So Jackson is the president Bannon wants Trump to be. But the courts stopped them both. They served notice that they just can’t do what they wish with immigration and that the judicial branch has a pivotal voice in it. A rewrite was necessary; one that has taken Bannon a whole month. Even Trump got a bit impatient.

So Bannon has proven intellectually that while he can be clever, by half, he seems to be unable to be wise and that his world is not so visionary and large as he’d like us to believe. He is not a builder. He is a mere destroyer. Most of what he writes about is dark and negative with no real vision or plan visible. And what is his motive? The need to be right, which he shares with his puppet: the president of the US. The crucial question then is this: have we become their enablers?

In one of his addresses, at a prayer breakfast speech Bannon made the following disturbing statement: “It may not be pretty for a little while.” What was he referring to? He might have been thinking of what he announced a few months ago while explaining his conspiracy theories, that the US and China will eventually fight a war over islands in the South China Sea. This will happen relatively soon, over the next decade. As he put it: “there is no doubt about that.” He also announced a shooting war in the Middle East.

Some two thirds of America now believe those “prophecies” of sorts, and that is troubling indeed. Here again, will we, the public and the citizens who put those two con-men in the White House become his enablers? Will the media, at least, continue to be skeptical and investigate the truth no matter where it leads, or will it succumb to the intimidation of the true believers, or worse, begin to discuss their wrong-headed ideas as rational and plausible? That is to say, will genuine intellectuals and journalists continue to indulge and feed their delusions of grandeur? It all remains to be seen.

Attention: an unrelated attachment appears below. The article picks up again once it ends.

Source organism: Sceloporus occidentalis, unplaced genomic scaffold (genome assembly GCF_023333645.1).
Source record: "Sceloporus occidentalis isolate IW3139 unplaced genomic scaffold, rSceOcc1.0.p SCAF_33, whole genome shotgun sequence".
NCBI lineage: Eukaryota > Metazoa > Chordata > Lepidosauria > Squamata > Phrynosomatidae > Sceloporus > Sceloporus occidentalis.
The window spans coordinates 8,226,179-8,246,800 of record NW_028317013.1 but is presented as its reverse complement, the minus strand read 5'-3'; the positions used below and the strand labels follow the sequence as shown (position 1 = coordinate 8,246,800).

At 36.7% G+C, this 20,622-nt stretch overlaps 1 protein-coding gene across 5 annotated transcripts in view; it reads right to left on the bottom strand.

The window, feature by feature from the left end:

Column 37 (17 March 2017)
Satire, Self-Parody, or Derangement?


To watch Sean Spicer at his daily media briefing and his lame defense of Trump’s latest tweets, is to watch an exercise in self-parody that can only be matched by satire. It’s like watching Inspector Clouseau investigating himself. It would be funny were it only a reality show, but it is tragic when it portents the destruction of a whole polity.

We now witness daily an attempt to clarify what, more often than not, ends up more unclear and muddled. Take Trump’s evidence-free allegation that, prior to his election, his phone in the Trump Tower was wiretapped by former president Barack Obama. Spicer simply explained it away by claiming that the word “wiretapping” in Trump’s tweet broadly meant surveillance and other surreptitious activities.